Scientists from the Morgridge Institute for Research and the University of Wisconsin-Madison (UW) are working to optimize a camera capable of snapping pictures around corners. Technology pioneered by Morgridge imaging specialist Andreas Velten uses pulses of scattered-light photons that bounce through a scene and are recaptured by finely tuned sensors connected to the camera. Information from this scattered light helps the researchers digitally rebuild a 3D environment that is either hidden or obstructed from view.

Seeing around corners could help emergency personnel identify people in danger during fires or natural disasters. Image credit: Morgridge Institute for Research.Seeing around corners could help emergency personnel identify people in danger during fires or natural disasters. Image credit: Morgridge Institute for Research.Velten first demonstrated non-line-of-sight imaging in 2012 while at the Massachusetts Institute of Technology. The technique was able to recreate human figures and other shapes that were positioned around corners.

Supported by a grant from the U.S. Defense Department’s Advanced Research Projects Agency, he is now partnering with Mohit Gupta, UW assistant professor of computer sciences, to see how far they can push the quality and complexity of these pictures—a fundamental step before devices can become reality.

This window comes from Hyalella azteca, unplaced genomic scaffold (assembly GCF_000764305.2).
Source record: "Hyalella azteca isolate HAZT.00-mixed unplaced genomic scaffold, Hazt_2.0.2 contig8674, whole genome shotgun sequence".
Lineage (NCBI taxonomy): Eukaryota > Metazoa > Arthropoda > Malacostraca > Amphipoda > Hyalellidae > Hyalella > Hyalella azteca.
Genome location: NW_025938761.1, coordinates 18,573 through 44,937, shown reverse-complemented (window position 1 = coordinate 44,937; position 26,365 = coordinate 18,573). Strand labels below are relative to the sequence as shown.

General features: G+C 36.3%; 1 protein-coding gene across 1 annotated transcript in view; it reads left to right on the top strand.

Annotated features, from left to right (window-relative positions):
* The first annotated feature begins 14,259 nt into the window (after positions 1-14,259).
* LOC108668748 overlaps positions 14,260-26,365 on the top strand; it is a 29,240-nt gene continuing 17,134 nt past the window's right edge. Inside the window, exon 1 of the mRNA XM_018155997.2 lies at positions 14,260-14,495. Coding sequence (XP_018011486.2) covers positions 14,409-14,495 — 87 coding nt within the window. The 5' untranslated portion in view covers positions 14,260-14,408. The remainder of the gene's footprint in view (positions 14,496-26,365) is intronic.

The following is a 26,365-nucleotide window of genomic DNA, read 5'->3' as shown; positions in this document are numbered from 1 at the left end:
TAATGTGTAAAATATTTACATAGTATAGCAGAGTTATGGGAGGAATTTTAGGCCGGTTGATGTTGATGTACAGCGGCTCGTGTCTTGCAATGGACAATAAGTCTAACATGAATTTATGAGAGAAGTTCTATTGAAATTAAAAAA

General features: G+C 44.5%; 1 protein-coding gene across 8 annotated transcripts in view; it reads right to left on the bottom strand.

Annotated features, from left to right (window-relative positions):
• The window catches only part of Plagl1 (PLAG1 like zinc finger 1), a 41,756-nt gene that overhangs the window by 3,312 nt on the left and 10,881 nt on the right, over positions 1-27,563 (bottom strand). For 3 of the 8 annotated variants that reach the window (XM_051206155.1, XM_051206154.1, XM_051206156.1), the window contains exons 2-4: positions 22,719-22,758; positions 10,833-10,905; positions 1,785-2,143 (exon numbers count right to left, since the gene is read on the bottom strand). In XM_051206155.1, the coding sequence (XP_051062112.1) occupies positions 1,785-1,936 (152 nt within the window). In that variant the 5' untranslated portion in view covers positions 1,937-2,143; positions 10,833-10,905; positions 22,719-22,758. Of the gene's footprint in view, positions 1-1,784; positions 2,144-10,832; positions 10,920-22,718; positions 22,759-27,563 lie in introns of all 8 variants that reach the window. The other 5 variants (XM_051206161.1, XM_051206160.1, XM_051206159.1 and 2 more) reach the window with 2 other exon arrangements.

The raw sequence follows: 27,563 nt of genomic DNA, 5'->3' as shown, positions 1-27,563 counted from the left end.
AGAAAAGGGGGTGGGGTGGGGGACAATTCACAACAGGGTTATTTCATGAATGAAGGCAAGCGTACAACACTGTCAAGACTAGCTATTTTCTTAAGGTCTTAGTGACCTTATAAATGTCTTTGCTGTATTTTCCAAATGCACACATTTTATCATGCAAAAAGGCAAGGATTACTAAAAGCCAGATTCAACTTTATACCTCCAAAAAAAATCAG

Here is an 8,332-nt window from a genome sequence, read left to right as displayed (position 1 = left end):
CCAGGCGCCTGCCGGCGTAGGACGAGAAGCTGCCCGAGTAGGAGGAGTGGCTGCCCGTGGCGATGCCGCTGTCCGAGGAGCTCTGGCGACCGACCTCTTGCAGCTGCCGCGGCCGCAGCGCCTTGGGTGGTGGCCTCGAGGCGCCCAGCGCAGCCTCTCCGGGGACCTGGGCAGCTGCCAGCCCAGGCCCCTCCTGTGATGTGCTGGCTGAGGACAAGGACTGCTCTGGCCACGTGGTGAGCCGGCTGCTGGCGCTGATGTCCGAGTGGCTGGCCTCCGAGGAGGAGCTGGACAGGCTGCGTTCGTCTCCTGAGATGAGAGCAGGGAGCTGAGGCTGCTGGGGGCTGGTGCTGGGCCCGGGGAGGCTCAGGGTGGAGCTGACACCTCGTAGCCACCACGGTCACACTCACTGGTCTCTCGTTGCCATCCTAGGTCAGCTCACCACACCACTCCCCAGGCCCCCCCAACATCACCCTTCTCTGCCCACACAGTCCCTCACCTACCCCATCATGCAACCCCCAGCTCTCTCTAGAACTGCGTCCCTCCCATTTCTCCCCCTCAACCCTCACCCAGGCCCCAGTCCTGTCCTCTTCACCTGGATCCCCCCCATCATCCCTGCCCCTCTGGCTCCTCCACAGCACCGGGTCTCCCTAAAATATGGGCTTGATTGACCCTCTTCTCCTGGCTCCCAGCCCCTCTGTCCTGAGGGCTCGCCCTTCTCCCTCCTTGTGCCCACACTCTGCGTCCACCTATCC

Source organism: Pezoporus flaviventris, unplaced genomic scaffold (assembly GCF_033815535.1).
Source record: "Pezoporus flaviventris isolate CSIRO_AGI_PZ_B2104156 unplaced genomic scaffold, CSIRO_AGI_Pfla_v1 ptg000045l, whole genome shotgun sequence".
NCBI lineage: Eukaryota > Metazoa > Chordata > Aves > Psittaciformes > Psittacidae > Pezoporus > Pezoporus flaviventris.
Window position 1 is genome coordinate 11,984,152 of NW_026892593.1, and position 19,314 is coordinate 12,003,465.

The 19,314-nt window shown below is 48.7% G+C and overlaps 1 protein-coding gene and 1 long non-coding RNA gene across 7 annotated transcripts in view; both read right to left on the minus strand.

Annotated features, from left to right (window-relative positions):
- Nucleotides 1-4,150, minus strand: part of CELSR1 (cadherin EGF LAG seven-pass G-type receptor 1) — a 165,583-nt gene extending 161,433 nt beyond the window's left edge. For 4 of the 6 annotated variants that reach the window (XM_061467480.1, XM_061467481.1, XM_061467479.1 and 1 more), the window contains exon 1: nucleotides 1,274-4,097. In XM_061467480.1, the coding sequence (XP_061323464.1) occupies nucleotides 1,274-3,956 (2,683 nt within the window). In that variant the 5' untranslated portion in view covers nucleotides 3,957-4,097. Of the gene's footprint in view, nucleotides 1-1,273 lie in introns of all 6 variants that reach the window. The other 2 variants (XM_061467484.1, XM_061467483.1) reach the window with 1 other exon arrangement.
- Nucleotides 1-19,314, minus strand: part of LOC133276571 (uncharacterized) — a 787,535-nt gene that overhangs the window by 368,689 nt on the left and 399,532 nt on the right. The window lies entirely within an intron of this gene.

The pair developed a theoretical framework to determine how complex a scene they can recapture. They are creating models in which they bounce light a half dozen or more times through a space to capture objects that are either hidden or outside the field of view.

“The more times you can bounce this light within a scene, the more possible data you can collect,” Velten says. “Since the first light is the strongest, and each proceeding bounce gets weaker and weaker, the sensor has to be sensitive enough to capture even a few photons of light.”

The scattered-light technology could have applications for robotic surgery, enhancing the ability to see obstructed spaces less invasively, as well as in helping emergency personnel identify people in danger during fires or natural disasters.

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